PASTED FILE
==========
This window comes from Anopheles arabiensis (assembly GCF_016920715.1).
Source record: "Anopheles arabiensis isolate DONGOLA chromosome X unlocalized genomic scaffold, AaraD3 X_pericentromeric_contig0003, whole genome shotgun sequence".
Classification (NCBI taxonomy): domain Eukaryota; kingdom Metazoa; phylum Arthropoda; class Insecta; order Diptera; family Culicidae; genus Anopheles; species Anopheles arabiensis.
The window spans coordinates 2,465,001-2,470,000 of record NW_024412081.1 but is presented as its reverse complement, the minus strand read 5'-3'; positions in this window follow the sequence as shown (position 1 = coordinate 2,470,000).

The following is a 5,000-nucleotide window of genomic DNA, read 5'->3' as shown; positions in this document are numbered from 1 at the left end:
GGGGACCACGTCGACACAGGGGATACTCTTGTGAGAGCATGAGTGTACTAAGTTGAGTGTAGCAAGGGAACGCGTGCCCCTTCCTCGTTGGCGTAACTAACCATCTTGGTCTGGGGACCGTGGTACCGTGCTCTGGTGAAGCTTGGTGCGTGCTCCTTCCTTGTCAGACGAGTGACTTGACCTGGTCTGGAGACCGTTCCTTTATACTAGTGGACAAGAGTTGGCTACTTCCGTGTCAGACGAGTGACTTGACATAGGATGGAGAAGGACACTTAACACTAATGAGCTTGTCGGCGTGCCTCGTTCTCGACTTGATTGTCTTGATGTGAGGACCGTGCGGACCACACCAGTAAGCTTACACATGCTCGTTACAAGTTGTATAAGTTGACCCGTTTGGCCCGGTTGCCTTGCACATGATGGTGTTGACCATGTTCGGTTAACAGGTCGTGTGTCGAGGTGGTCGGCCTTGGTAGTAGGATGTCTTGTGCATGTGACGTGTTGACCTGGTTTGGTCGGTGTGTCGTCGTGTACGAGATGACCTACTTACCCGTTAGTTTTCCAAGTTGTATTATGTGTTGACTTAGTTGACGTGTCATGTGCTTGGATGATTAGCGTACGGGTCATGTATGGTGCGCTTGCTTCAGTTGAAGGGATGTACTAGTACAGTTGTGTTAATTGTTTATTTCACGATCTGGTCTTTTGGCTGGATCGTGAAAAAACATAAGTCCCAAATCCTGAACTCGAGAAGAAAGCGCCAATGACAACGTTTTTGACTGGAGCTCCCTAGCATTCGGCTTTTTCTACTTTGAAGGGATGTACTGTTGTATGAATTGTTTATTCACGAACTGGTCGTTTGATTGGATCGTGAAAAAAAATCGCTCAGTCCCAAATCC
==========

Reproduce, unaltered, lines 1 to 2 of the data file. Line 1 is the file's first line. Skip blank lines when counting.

This window comes from Anopheles arabiensis (assembly GCF_016920715.1).
Source record: "Anopheles arabiensis isolate DONGOLA chromosome X unlocalized genomic scaffold, AaraD3 X_pericentromeric_contig0003, whole genome shotgun sequence".